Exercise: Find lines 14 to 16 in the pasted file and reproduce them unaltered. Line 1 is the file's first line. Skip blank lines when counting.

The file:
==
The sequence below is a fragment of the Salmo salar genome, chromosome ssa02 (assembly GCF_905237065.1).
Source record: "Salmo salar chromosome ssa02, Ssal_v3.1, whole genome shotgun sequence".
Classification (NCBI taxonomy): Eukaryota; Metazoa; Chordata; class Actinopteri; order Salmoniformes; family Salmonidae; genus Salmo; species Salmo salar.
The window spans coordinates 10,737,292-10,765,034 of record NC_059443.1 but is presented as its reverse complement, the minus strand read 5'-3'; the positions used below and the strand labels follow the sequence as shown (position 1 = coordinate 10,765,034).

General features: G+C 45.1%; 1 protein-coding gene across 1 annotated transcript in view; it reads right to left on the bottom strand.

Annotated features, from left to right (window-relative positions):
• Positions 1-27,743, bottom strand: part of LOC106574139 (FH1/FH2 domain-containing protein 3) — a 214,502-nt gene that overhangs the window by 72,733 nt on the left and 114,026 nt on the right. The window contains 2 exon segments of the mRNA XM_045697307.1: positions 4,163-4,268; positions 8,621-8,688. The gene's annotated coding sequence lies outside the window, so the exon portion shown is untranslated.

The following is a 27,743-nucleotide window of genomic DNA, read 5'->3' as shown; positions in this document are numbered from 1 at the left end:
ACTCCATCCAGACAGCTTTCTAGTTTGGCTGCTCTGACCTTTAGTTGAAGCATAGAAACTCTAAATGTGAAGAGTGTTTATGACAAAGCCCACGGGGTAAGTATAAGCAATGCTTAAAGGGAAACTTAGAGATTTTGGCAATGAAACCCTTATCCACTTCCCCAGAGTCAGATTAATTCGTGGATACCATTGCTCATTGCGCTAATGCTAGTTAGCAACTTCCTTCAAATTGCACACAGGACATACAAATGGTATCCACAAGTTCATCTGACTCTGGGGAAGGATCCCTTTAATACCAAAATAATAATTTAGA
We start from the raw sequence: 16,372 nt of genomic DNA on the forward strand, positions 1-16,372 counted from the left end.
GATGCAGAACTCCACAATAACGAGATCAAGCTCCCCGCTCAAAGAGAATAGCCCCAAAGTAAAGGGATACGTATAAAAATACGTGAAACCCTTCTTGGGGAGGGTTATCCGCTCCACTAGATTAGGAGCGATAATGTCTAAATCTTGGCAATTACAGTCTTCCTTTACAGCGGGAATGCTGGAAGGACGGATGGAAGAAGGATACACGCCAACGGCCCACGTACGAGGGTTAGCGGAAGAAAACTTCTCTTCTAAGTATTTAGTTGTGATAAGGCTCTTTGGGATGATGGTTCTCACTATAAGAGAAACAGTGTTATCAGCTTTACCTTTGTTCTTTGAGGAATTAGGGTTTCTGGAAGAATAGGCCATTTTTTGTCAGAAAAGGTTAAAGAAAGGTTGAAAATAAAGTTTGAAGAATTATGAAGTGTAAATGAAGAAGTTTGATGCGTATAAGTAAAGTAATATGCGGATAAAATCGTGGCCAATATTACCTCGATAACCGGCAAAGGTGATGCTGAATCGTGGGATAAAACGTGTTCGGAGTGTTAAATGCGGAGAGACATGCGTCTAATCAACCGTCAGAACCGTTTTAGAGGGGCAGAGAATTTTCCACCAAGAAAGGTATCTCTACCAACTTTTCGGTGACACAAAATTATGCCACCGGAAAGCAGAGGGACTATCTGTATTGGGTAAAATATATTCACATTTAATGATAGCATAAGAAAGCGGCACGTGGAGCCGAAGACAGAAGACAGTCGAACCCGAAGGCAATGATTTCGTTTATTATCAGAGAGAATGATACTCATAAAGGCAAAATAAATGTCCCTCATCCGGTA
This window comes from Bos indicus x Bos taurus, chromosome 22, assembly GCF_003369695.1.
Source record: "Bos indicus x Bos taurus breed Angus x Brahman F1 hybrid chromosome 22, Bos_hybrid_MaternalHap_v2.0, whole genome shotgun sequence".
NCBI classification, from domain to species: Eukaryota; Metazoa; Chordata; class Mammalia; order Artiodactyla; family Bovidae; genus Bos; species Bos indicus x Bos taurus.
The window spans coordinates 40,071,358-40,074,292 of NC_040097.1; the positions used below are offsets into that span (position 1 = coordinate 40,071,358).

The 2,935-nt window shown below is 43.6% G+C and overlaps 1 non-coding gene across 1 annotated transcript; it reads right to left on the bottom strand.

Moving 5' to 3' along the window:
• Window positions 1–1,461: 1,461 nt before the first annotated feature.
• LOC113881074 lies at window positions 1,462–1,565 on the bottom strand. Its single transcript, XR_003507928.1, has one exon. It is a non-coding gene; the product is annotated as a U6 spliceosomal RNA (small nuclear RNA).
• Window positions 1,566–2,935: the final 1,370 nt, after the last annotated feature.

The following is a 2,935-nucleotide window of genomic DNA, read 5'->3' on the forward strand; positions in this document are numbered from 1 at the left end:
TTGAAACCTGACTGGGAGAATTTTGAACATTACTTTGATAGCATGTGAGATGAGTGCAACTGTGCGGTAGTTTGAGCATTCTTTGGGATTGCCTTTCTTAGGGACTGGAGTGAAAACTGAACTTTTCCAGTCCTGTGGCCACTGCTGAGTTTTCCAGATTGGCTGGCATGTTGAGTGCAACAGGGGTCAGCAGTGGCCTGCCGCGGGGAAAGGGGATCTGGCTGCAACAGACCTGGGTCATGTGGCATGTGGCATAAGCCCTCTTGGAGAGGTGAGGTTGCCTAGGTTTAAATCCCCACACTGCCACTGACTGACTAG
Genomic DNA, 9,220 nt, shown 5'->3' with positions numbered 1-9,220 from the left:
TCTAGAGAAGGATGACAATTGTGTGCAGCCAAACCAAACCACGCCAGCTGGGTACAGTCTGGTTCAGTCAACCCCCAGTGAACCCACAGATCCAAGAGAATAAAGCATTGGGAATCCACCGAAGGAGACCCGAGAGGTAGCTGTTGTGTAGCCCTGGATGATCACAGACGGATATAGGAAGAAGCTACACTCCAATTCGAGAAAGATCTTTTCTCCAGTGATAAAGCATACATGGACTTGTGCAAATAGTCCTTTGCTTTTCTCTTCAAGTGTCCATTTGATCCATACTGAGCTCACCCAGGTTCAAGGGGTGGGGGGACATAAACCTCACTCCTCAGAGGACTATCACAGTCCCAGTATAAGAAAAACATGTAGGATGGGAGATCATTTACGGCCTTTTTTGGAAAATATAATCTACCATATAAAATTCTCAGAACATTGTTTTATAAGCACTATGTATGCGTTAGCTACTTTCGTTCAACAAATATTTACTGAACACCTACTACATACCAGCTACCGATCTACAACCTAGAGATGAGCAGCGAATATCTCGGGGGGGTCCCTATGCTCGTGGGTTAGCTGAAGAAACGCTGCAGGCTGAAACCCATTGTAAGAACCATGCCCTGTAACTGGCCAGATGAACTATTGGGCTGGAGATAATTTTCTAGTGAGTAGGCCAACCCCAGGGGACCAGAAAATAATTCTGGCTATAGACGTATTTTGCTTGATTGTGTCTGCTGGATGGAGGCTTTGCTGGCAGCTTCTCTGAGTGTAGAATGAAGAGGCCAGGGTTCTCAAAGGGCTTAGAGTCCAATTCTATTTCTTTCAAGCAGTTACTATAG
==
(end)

NCBI classification, from domain to species: Eukaryota; Metazoa; Chordata; class Mammalia; order Artiodactyla; family Bovidae; genus Bos; species Bos indicus x Bos taurus.
The window spans coordinates 40,071,358-40,074,292 of NC_040097.1; the positions used below are offsets into that span (position 1 = coordinate 40,071,358).

The 2,935-nt window shown below is 43.6% G+C and overlaps 1 non-coding gene across 1 annotated transcript; it reads right to left on the bottom strand.